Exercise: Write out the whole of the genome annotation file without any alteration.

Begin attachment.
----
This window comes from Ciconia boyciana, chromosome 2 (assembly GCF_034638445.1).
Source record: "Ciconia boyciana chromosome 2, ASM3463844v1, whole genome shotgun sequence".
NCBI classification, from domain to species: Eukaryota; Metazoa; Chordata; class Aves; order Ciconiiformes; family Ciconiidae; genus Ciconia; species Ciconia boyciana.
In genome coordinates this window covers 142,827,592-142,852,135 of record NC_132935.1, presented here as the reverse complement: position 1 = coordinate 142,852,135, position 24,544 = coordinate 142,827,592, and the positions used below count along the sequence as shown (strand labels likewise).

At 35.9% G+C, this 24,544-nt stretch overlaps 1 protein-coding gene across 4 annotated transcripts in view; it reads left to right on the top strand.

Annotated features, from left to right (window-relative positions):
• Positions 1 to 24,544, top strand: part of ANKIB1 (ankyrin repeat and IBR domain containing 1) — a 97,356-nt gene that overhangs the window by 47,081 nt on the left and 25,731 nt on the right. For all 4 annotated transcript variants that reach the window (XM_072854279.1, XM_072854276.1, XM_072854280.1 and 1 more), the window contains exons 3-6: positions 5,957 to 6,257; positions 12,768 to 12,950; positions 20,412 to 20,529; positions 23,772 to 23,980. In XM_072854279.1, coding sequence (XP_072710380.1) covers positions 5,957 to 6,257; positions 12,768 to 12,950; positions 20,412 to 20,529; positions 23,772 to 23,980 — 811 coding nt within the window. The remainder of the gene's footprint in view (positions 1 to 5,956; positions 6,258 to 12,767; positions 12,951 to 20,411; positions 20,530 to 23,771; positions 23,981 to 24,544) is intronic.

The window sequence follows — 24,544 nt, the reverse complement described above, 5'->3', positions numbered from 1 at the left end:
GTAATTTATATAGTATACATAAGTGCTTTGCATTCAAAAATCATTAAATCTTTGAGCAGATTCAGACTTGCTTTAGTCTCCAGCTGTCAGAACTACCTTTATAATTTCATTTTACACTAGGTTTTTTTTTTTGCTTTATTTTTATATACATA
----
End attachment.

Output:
This window comes from Ciconia boyciana, chromosome 2 (assembly GCF_034638445.1).
Source record: "Ciconia boyciana chromosome 2, ASM3463844v1, whole genome shotgun sequence".
NCBI classification, from domain to species: Eukaryota; Metazoa; Chordata; class Aves; order Ciconiiformes; family Ciconiidae; genus Ciconia; species Ciconia boyciana.
In genome coordinates this window covers 142,827,592-142,852,135 of record NC_132935.1, presented here as the reverse complement: position 1 = coordinate 142,852,135, position 24,544 = coordinate 142,827,592, and the positions used below count along the sequence as shown (strand labels likewise).

At 35.9% G+C, this 24,544-nt stretch overlaps 1 protein-coding gene across 4 annotated transcripts in view; it reads left to right on the top strand.

Annotated features, from left to right (window-relative positions):
• Positions 1 to 24,544, top strand: part of ANKIB1 (ankyrin repeat and IBR domain containing 1) — a 97,356-nt gene that overhangs the window by 47,081 nt on the left and 25,731 nt on the right. For all 4 annotated transcript variants that reach the window (XM_072854279.1, XM_072854276.1, XM_072854280.1 and 1 more), the window contains exons 3-6: positions 5,957 to 6,257; positions 12,768 to 12,950; positions 20,412 to 20,529; positions 23,772 to 23,980. In XM_072854279.1, coding sequence (XP_072710380.1) covers positions 5,957 to 6,257; positions 12,768 to 12,950; positions 20,412 to 20,529; positions 23,772 to 23,980 — 811 coding nt within the window. The remainder of the gene's footprint in view (positions 1 to 5,956; positions 6,258 to 12,767; positions 12,951 to 20,411; positions 20,530 to 23,771; positions 23,981 to 24,544) is intronic.

The window sequence follows — 24,544 nt, the reverse complement described above, 5'->3', positions numbered from 1 at the left end:
GTAATTTATATAGTATACATAAGTGCTTTGCATTCAAAAATCATTAAATCTTTGAGCAGATTCAGACTTGCTTTAGTCTCCAGCTGTCAGAACTACCTTTATAATTTCATTTTACACTAGGTTTTTTTTTTTGCTTTATTTTTATATACATA